Susannah Hegarty, a member of the Milton Warrant Committee, and a candidate for the town’s school committee in the annual town election occurring today, asked Craghead what types of situations warranted the schools spending that kind of money on these programs.

Craghead referred to an incident last year in which a teacher was witnessed on a Zoom session online saying that many police officers are racist. The school district suspended the teacher without pay.

Craghead said this incident should not been recorded by a parent and that she didn’t like the way that the school district handled it. In response to the incident, more people came forward to the school district and said they felt as though incidents involving race at the school had been handled poorly in recent years. She linked the Equity Audit, which is being conducted by a consultant company called Cambridge Education, with that incident.

The school district’s superintendent, James Jette, also defended the Equity Audit during the March 20 meeting.

“I want to move the equity audit away from the survey because it’s more than just a survey,” Jette said. “They’re looking at opportunities for students to be able to provide a track for AP Courses that is equitable for everyone. It’s looking at our data systems and every aspect of our school. It’s not just the survey. It’s focus groups. They’re collecting data from PSATs, the SAT, elementary stuff, the MCAS, attendance, discipline records.

“It is more than just a survey and I don’t think anybody’s doing that intentionally, but I do think that I need to say that because it would be very expensive, it would be negligent if it was solely a $50,000 survey.”

Additionally, Jette mentioned that the equity audit includes doing focus groups with families as well as looking at college acceptance and retention rates in the district.

Earlier in the meeting, Jette said that the opposition to the survey proves his point.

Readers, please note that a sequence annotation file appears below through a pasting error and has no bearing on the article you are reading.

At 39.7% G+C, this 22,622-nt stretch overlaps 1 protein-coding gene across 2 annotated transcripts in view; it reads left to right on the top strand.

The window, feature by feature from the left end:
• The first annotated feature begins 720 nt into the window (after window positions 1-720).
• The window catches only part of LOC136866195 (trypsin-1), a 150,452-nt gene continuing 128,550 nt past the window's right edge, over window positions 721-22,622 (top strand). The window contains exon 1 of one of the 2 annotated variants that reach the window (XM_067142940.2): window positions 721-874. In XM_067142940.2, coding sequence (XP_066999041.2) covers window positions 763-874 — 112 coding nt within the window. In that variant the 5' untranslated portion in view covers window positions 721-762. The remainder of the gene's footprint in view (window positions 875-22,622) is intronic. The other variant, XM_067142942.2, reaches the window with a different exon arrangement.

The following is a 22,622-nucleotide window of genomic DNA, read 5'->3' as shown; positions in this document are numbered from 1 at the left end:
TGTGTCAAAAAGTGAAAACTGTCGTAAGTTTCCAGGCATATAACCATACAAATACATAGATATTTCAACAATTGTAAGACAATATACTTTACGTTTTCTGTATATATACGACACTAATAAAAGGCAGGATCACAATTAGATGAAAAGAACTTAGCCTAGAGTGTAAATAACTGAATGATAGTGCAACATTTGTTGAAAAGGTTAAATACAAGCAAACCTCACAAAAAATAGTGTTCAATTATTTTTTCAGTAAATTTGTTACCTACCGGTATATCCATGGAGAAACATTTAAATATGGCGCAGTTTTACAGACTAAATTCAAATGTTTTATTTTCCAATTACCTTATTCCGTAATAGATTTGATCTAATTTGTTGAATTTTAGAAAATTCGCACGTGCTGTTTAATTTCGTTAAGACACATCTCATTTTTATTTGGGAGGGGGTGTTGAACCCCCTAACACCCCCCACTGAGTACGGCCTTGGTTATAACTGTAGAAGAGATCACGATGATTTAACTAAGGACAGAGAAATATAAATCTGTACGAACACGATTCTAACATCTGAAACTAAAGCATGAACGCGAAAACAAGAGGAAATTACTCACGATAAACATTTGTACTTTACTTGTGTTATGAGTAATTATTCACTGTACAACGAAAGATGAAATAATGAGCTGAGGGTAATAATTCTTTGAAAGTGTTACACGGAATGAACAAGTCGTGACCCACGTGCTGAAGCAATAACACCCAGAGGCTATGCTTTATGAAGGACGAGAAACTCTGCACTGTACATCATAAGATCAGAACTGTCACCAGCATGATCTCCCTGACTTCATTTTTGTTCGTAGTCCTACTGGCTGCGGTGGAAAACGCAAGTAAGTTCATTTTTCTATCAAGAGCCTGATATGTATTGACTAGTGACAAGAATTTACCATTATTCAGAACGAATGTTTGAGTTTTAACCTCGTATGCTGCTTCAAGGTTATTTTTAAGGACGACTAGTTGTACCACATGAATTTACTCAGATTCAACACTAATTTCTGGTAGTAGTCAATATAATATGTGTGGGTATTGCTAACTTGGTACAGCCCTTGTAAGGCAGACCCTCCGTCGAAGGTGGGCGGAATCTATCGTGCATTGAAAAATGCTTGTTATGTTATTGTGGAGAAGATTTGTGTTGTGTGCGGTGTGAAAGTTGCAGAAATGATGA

“I wonder why now that’s becoming an issue when it’s not even asking them to talk about the activity. It’s just asking them for identification,” Jetted said. “We have students who may be gay, who may be lesbian, who may be bisexual, who may be transgender, and they have a right to come to the Milton Public Schools and feel safe and welcome and that was three questions out of 90-something. It just asked for identification and that upset people which tells me that’s why we need to do more work on equity and acceptance.”

Meanwhile, others weren’t as supportive of it. Warrant Committee chairman George Ashur said that he thought the $50,000 for the equity audit — including the survey — was not the best use of money.

“That again really disturbed me from a government’s perspective, from a financial management, and what else is there that might not be essential in a pandemic?” Ashur said. “I mean, I would argue that you maybe don’t need a survey in a pandemic if you’re looking for student-facing personnel, which are kind of a priority.”

Hegarty expressed a couple of concerns about the survey specifically.

“I’m able to understand the necessity of the larger scope, but I’d still be concerned that my child was contacted by an outside vendor without my permission and asked things about which she is not even aware of what they mean,” Hegarty said. “I understand that the survey was voluntary, but when a child is given a survey at school, the voluntary piece doesn’t necessarily come through when she’s given it by her teacher. And it included information that I frankly think should’ve been provided by her family.”